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amino-acid residue

in a polypeptide

Also contains definition of: N-terminal residue in a polypeptide

When two or more amino acids combine to form a peptide, the elements of water are removed, and what remains of each amino acid is called an amino-acid residue. α-Amino-acid residues are therefore structures that lack a hydrogen atom of the amino group (–NH–CHR–COOH), or the hydroxyl moiety of the carboxyl group (NH2–CHR–CO–), or both (–NH–CHR–COO–); all units of a peptide chain are therefore amino-acid residues. (Residues of amino acids that contain two amino groups or two carboxyl groups may be joined by isopeptide bonds, and so may not have the formulas shown.) The residue in a peptide that has an amino group that is free, or at least not acylated by another amino-acid residue (it may, for example, be acylated or formylated), is called N-terminal; it is at the N-terminus. The residue that has a free carboxyl group, or at least does not acylate another amino-acid residue, (it may, for example, acylate ammonia to give –NH–CHR–CO–NH2), is called C-terminal.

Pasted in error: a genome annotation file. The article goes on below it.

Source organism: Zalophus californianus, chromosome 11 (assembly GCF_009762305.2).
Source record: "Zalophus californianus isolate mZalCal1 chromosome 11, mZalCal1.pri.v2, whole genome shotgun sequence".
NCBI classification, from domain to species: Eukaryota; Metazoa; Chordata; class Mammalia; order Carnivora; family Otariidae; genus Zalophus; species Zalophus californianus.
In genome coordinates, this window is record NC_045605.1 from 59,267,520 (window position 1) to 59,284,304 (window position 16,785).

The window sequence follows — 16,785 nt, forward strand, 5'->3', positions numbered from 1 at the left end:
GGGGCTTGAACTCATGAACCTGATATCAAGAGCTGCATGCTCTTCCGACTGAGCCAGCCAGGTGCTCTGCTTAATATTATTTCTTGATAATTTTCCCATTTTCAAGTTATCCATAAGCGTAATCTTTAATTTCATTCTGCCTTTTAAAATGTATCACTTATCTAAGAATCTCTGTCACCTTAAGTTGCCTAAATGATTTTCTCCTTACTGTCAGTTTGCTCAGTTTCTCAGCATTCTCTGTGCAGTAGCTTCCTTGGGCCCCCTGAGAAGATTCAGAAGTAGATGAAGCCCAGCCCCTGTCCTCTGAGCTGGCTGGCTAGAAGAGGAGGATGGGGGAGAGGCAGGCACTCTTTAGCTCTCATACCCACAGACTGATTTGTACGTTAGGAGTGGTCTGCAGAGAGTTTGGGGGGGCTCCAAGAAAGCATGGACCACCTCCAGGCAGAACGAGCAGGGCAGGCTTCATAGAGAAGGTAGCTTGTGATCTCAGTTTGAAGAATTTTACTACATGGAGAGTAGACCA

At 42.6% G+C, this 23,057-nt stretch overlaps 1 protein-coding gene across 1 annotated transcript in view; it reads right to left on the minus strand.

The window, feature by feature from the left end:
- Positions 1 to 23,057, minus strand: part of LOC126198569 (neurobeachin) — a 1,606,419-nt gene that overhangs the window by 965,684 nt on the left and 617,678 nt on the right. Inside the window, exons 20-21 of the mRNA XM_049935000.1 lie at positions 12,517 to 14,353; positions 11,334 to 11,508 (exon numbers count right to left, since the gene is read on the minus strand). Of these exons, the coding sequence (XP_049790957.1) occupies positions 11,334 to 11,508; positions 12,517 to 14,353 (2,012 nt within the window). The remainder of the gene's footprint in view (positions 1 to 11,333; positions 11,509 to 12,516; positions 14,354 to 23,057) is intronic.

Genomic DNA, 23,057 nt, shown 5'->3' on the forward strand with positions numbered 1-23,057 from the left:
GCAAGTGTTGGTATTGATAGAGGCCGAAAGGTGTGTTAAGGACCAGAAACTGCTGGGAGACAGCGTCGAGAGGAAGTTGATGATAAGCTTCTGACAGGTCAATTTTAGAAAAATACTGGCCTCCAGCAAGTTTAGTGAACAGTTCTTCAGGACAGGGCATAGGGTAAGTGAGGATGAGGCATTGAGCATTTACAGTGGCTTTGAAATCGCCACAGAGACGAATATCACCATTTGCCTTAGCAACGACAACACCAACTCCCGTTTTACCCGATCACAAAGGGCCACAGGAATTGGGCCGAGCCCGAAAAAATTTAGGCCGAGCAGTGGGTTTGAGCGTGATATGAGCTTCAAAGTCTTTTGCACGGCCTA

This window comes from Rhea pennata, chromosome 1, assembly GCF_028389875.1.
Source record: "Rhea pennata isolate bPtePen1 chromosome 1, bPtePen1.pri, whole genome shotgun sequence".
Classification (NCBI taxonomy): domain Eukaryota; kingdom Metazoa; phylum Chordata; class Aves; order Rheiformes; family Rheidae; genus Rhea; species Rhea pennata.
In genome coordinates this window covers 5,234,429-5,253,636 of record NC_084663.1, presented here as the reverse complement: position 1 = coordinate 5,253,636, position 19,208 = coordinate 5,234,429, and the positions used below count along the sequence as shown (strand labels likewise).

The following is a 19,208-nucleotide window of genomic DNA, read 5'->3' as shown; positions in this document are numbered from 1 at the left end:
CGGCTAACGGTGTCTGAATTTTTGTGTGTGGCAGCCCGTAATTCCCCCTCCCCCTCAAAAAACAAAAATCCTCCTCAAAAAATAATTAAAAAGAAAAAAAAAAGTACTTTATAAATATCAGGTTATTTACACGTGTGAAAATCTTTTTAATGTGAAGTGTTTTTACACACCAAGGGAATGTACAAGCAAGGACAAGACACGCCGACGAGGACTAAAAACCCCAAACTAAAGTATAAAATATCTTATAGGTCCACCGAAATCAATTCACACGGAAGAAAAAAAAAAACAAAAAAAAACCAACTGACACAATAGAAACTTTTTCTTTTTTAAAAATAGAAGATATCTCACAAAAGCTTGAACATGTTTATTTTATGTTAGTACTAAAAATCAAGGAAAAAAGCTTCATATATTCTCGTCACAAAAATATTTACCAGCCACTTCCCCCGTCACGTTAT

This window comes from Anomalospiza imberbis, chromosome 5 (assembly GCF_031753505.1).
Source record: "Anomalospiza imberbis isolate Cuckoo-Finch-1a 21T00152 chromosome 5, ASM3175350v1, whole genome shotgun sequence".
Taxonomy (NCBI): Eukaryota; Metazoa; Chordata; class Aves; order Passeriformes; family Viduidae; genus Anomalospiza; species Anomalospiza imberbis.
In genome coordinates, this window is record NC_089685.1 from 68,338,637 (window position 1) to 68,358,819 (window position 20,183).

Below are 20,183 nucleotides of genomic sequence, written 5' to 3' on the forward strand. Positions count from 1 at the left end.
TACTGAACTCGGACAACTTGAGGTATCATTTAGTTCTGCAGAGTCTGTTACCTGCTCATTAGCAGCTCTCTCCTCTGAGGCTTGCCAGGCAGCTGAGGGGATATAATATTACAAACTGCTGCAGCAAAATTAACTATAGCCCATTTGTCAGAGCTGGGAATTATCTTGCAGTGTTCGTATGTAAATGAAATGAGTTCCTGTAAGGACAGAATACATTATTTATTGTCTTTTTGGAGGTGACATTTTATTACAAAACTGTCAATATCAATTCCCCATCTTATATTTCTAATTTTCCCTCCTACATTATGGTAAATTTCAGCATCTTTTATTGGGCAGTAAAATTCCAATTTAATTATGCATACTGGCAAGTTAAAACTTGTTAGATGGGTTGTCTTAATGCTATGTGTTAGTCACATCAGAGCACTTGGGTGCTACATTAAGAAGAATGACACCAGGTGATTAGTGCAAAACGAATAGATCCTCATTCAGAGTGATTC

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Cite as:
IUPAC. Compendium of Chemical Terminology, 2nd ed. (the "Gold Book"). Compiled by A. D. McNaught and A. Wilkinson. Blackwell Scientific Publications, Oxford (1997). XML on-line corrected version: http://goldbook.iupac.org (2006-) created by M. Nic, J. Jirat, B. Kosata; updates compiled by A. Jenkins. ISBN 0-9678550-9-8. doi:10.1351/goldbook.
Last update: 2014-02-24; version: 2.3.3.
DOI of this term: doi:10.1351/goldbook.A00279.
Original PDF version: http://www.iupac.org/goldbook/A00279.pdf. The PDF version is out of date and is provided for reference purposes only. For some entries, the PDF version may be unavailable.
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